This week, we return to Mark’s Gospel. The title above summarizes the familiar story.

  • Which would you prefer for a next-door neighbor: a person of excellent habits or a person with a good heart?
    • It is wonderful to have a neighbor who conscientiously cares for his property while respecting your property.
  • Which would you prefer for a friend: a person of excellent habits, or a person with a good heart?
    • It is wonderful to have a friend who always treats you considerately and with respect.
  • Which would you prefer for a husband or a wife: a person of excellent habits, or a person with a good heart?
    • It is wonderful to be married to a spouse who always is thoughtful and courteous, one who is always gracious in words and actions.

As wonderful as those situations are, none of them compare to having a neighbor, a friend, a spouse with a good heart. When you discuss good behavior, you are discussing the quality of a person’s habits. When you discuss a good heart, you are discussing the quality of the person.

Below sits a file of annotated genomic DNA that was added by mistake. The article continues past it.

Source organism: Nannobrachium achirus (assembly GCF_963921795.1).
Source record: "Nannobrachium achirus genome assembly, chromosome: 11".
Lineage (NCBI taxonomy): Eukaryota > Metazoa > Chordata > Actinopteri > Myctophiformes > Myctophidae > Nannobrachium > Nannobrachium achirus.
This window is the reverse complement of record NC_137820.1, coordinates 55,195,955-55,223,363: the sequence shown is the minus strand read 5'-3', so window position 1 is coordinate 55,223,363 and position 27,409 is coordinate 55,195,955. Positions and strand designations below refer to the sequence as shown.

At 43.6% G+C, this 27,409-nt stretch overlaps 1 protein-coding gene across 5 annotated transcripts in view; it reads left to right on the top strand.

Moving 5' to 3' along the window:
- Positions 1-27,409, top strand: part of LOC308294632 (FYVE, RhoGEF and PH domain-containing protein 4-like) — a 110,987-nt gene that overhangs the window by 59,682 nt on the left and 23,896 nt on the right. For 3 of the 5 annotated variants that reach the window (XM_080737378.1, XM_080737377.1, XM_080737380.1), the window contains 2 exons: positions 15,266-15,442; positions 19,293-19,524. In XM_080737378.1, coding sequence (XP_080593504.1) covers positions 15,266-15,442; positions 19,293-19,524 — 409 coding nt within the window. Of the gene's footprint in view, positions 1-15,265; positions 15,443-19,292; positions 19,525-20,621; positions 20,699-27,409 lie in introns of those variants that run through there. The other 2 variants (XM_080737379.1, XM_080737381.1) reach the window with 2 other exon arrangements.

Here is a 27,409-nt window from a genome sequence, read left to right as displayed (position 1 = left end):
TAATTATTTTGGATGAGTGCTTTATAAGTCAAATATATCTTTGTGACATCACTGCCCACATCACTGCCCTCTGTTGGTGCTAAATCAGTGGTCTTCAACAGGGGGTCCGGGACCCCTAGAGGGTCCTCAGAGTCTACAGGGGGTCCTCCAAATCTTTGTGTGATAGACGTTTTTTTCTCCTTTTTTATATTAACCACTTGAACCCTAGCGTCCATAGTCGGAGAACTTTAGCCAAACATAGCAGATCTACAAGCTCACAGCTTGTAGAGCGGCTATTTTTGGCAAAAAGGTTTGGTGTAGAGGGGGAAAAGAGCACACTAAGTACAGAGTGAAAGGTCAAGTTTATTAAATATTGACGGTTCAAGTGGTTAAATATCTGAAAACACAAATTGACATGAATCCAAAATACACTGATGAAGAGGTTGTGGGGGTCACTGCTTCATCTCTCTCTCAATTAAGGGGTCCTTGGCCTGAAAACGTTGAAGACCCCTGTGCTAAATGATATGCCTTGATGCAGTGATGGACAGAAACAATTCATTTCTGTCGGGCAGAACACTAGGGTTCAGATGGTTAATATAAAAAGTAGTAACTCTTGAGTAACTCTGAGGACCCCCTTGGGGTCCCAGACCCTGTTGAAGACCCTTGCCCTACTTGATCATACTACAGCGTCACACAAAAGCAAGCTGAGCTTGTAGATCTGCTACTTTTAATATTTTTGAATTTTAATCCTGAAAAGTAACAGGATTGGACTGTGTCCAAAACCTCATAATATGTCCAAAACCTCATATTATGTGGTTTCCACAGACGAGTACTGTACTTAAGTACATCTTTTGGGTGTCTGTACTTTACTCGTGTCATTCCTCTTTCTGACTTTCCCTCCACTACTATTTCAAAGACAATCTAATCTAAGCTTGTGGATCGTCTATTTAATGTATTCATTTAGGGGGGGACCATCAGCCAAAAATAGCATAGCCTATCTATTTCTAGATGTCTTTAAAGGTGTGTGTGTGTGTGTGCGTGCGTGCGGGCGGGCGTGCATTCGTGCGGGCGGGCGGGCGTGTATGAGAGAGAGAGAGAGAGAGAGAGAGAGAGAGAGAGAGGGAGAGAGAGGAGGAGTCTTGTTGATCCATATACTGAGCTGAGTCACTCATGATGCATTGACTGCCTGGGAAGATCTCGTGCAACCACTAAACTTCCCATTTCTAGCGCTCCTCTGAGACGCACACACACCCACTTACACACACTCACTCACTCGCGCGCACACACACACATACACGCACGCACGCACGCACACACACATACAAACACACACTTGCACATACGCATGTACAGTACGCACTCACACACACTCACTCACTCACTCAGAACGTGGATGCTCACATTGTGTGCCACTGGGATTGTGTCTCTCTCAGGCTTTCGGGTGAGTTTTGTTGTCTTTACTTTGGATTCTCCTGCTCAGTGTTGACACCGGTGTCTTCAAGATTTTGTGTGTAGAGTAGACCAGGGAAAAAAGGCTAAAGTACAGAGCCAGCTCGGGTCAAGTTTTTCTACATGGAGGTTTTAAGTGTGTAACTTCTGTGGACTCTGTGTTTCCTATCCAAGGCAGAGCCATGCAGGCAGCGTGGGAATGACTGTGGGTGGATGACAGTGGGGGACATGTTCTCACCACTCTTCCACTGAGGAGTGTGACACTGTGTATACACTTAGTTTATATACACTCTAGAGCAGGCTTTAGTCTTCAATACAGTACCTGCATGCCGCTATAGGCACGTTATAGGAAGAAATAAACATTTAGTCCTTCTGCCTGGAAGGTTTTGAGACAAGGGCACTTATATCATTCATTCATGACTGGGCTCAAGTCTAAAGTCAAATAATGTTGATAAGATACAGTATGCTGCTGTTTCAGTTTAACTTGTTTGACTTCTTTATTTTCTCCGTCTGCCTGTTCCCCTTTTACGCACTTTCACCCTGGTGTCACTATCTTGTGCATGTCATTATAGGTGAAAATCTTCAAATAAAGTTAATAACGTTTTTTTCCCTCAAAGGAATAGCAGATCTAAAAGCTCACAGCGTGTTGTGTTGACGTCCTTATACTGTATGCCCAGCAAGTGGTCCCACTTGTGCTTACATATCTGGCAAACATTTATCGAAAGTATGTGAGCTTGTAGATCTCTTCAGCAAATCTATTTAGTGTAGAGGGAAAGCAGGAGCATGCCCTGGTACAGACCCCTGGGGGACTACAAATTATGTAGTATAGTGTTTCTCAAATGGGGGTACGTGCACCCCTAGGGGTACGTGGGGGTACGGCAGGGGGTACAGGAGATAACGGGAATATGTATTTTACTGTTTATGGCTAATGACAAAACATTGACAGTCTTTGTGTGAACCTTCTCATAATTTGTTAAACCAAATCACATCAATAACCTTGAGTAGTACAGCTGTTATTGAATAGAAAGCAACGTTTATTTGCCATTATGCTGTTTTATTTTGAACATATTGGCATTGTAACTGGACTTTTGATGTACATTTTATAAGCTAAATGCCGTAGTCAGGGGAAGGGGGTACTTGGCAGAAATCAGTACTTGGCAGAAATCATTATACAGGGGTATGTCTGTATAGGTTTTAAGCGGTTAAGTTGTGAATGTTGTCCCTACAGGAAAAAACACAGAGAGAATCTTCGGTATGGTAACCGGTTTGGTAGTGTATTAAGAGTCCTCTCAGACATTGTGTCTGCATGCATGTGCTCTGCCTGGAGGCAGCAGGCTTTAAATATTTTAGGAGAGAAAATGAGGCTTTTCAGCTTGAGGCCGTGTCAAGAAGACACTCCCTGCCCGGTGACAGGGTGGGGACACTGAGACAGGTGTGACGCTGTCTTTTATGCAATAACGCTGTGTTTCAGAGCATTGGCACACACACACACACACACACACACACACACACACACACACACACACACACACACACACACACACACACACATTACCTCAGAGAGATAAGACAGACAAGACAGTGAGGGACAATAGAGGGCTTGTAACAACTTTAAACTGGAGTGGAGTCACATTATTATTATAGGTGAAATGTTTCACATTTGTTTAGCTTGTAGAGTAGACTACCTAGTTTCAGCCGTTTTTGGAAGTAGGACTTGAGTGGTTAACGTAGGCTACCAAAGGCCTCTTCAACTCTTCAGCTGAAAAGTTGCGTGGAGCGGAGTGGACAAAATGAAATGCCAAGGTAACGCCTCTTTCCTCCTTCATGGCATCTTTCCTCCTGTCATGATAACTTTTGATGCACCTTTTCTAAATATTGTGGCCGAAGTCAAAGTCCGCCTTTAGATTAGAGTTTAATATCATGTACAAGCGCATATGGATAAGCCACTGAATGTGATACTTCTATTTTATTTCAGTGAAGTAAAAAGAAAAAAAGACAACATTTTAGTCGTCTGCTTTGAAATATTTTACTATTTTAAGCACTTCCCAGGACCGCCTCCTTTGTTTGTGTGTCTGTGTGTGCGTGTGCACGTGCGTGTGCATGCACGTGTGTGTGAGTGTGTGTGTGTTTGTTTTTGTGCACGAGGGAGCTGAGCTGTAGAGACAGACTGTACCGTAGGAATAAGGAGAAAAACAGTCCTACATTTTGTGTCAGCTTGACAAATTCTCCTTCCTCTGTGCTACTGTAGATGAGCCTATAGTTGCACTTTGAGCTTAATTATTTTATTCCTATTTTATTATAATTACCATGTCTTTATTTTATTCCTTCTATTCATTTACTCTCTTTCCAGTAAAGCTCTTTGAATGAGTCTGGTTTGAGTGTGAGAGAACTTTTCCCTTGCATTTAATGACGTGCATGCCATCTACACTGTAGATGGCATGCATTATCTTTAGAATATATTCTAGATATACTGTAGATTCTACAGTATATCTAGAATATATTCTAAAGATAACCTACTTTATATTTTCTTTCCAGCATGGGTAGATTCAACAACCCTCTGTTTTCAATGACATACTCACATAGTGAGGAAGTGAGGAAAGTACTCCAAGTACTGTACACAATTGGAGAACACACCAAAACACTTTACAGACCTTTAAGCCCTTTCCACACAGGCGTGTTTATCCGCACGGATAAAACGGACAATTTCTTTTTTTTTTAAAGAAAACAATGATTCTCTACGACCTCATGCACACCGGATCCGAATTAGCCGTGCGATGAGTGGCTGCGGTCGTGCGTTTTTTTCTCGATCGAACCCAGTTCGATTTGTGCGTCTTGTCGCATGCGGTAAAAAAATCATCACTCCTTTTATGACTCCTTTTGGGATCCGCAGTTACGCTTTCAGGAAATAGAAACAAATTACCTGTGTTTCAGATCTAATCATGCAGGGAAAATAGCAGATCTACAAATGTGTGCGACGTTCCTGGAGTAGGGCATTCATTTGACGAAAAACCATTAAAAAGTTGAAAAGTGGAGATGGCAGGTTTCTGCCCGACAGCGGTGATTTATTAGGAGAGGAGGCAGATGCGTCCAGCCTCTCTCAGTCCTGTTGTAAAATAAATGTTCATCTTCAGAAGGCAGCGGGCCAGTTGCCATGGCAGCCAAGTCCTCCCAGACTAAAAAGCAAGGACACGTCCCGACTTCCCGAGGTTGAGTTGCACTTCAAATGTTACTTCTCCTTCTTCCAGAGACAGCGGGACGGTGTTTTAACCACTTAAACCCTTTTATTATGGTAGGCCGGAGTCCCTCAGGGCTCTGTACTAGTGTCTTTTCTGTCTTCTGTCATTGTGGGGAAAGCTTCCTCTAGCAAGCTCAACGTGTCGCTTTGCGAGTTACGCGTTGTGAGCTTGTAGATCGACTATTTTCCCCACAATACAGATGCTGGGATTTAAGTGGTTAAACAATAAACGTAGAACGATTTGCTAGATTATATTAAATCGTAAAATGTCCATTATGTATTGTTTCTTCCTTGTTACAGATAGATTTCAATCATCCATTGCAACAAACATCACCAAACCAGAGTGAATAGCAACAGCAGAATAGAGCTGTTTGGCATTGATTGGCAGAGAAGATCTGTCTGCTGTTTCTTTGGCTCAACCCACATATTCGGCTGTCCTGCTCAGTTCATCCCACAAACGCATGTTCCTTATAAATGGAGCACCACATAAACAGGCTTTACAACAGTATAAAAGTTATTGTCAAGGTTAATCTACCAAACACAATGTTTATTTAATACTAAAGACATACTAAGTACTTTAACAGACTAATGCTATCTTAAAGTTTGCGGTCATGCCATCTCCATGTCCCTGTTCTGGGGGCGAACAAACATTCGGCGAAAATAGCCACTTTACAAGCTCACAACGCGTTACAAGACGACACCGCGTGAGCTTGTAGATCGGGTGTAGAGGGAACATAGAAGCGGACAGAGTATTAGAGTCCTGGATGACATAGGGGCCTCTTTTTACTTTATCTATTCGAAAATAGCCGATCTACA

This is the focus of today’s Gospel reading. Pharisees and teachers have come down from Jerusalem and, interestingly, they are gathered around Jesus, watching His disciples. The disciples, it seems, have come in from the day’s work. Too tired and too hungry to care that their hands and faces were dirty, they immediately sat down to eat without washing. The Pharisees jump on this ceremonial oversight and question Jesus: Why don’t your disciples live according to the traditions of the elders and clean their hands before they eat? This is all that Jesus needs to hear. He defends His disciples, turns on these teachers and says in essence, “Why do you not live according to the traditions of God and clean your hearts?”

What mistake did these Pharisees make? It is easy for us to fall into a good habit and leave behind a good heart and still believe that we are righteous before God. But what is Jesus telling us? What is Jesus trying to convey, not only to them, but to us as well?

  1. We seem to prefer creeds to deeds.
  2. We more often look at the outside, not the inside of the person.
  3. Jesus is speaking of the Spirit of the Law before the Letter of the Law.
  4. God requires good creeds, deeds and especially hearts.

Your email address will not be published. Required fields are marked *

*

Welcome to St. Charles Borromeo Parish. Masks are required to attend Mass. Click Here to Learn More about Returning to Mass